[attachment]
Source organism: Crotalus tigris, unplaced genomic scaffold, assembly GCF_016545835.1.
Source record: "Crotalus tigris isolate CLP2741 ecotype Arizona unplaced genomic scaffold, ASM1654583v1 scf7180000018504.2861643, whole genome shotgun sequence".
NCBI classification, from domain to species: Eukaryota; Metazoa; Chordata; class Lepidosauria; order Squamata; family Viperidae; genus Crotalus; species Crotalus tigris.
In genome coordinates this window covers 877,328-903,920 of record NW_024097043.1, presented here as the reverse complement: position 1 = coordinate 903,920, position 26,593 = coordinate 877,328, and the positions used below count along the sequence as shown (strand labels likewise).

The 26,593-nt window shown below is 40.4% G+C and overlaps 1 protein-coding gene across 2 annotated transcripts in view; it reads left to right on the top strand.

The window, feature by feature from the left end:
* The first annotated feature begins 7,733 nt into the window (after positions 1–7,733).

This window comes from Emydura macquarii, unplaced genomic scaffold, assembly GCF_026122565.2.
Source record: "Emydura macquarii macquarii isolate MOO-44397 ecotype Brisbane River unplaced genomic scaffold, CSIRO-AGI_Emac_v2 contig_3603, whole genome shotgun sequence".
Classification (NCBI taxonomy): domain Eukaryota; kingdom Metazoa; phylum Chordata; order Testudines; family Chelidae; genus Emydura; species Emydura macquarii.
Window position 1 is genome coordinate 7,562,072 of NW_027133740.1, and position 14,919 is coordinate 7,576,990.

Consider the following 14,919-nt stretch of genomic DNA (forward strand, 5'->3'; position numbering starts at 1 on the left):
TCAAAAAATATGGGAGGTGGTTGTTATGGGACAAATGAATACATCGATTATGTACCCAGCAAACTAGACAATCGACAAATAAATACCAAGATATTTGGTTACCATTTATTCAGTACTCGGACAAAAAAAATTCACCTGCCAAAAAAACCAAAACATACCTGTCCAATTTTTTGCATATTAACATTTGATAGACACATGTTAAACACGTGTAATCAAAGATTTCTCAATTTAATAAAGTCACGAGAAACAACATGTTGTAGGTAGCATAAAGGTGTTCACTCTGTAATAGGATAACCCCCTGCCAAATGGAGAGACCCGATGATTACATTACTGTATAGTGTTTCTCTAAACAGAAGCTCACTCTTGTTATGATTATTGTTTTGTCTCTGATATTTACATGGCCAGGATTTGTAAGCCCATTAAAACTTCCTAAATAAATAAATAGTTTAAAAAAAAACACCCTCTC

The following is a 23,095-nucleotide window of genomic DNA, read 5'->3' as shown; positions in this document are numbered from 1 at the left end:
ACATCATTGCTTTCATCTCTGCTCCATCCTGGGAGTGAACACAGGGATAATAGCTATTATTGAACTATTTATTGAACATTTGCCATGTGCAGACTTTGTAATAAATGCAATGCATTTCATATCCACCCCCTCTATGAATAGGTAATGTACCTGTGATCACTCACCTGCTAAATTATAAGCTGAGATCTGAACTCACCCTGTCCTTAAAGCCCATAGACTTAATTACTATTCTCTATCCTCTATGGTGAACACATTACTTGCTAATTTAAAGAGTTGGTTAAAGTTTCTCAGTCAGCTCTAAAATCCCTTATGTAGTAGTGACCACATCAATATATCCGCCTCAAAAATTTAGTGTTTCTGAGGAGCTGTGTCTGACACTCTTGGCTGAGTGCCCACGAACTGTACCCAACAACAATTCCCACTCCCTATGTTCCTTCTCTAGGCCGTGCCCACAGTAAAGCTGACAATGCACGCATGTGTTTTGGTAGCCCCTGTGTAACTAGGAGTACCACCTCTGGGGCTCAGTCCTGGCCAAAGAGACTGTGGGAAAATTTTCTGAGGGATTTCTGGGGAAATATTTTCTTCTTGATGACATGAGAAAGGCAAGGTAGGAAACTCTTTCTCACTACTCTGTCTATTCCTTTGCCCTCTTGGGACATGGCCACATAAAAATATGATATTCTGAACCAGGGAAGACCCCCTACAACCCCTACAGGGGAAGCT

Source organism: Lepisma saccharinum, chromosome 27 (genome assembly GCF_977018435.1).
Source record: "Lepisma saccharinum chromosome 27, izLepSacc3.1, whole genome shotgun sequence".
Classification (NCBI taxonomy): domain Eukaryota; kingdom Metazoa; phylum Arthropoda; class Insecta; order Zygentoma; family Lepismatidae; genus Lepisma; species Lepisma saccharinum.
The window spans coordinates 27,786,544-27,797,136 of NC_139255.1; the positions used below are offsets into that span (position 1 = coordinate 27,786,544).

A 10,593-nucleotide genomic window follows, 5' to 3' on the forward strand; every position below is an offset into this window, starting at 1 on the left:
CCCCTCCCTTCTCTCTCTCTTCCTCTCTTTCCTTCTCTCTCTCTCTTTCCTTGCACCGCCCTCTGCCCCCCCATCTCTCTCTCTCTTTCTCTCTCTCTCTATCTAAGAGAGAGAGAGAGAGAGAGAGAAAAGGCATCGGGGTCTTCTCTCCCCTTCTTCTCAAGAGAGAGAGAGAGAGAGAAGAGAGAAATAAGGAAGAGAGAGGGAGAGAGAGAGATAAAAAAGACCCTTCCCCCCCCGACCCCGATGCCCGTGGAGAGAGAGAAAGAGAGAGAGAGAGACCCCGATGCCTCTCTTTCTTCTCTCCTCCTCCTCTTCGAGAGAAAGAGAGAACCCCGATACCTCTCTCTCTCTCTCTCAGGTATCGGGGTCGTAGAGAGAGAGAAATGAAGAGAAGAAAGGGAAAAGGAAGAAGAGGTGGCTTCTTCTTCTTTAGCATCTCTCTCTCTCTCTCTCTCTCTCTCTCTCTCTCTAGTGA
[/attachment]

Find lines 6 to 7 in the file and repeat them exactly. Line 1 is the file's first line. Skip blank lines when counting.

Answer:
The window, feature by feature from the left end:
* The first annotated feature begins 7,733 nt into the window (after positions 1–7,733).